Just like “Better Man” “Babe (T.V.)” has outdone the country music duo, Sugarland’s, original recording. Sugarland’s version possesses the two components of an adequate country song: strong instruments and a harsh country twang. Swift took a different approach to the song, choosing a more gentle instrumental background, and lighter vocals. Personally, I think the overall production is better, and will never listen to Sugarland’s version again. 

Track 25: Message in A Bottle (Taylor’s Version) (From The Vault)

While listening to Red (T.V.) “Message in A Bottle” was the first song that made me question if I liked it. At first it felt like an extremely overproduced pop song, and maybe it is, but I listened to it a second time and actually found myself enjoying it. In an album full of heartbreak, it was nice to have an upbeat, optimistic song. 

Track 26: I Bet You Think About Me (Taylor’s Version) (From The Vault) [feat. Chris Stapelton] 

“I Bet You Think About Me” can best be described as the reminiscence of Swift’s “country era” Right off the bat, the first verse draws you in with a strong country dialect. Adding to this, the background vocals, featuring country-singer Chris Stapelton, really pull the piece together. 

Track 27: Forever Winter (Taylor’s Version) (From The Vault)

Ironically enough, “Forever Winter” most reminds me of a nice spring day. From the lyrics to the distinct instrumental track, the song flows in a pleasant way. Furthermore, the lyric “I’ll be summer sun for you forever” has made it to the top of my “Taylor Swift’s Best Lyrics” list. 

Track 28: Run (Taylor’s Version) (From The Vault) [feat. Ed Sheeran] 

Being “Everything Has Changed” number one fan, I had high expectations for “Run” as it also featured pop artist Ed Sheeran. All in all, I really enjoyed the song, and could easily see it being the sister song to “Everything Has Changed” However, I do feel that parts of the song are redundant.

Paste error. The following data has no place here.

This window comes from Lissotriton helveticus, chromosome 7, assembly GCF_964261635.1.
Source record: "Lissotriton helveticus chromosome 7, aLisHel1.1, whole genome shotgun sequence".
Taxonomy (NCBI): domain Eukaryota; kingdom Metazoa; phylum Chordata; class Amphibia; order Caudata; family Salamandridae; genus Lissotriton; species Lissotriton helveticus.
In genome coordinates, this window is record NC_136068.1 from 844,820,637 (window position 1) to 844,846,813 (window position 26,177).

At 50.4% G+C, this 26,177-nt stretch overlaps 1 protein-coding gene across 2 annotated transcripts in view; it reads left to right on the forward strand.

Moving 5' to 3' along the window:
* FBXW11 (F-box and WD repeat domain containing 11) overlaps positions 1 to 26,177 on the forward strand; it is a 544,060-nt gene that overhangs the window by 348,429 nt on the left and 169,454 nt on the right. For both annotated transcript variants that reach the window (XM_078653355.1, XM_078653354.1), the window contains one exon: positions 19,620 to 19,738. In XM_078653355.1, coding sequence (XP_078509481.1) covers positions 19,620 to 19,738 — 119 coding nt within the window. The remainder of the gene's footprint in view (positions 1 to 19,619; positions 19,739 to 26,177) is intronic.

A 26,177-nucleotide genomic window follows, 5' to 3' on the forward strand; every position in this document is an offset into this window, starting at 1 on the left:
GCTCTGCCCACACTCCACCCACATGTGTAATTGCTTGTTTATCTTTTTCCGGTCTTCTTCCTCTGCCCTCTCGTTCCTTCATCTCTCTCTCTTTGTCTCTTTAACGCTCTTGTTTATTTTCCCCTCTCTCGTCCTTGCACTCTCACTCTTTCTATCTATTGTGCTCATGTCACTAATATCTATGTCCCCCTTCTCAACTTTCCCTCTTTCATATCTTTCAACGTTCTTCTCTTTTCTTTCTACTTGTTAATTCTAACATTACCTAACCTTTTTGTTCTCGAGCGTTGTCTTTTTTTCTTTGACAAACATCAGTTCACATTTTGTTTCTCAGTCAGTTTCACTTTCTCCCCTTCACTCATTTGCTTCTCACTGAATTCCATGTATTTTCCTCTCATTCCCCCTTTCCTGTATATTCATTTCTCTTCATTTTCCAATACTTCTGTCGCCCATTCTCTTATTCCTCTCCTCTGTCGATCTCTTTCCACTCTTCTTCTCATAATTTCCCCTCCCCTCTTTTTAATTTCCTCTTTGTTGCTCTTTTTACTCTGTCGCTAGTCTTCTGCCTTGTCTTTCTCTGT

Track 29: The Very First Night (Taylor’s Version) (From The Vault)

I tried to like “They Very First Night” but couldn’t bring myself to do it. The song as a whole reminds me of the sappy pop music that was regularly played on the radio in 2012. Lyrically, it’s not very strong, and I personally was just disappointed, as almost all other songs on this album exceeded my expectations. 

Track 30: All Too Well (10 Minute Version) (Taylor’s Version) (From The Vault)

The original “All Too Well” has always been a fan favorite, so when word got out that the original song was missing approximately 4 minutes of content, Swift fans went wild. When first playing this track, I thought there was no possible way that it could surpass the original. However, after listening to it non-stop since its release, I can fully confirm that I was wrong. While the original “All Too Well” played into the heart-broken feelings endured when a relationship ends, I think that the extended version dives into the anger felt simultaneously. 

Closing Thoughts + A Message From Taylor 

Just as Swift mentions in her closing message, “A Message From Taylor” Red (Taylor’s Version) truly does encapsulate the complex feelings of a heartbroken individual, but even so the album finally feels like a unified piece, something that was arguably missing from the original Red. All in all, the album can be described best by Swift herself: happy, free, confusing, lonely, devastating, euphoric, and wild.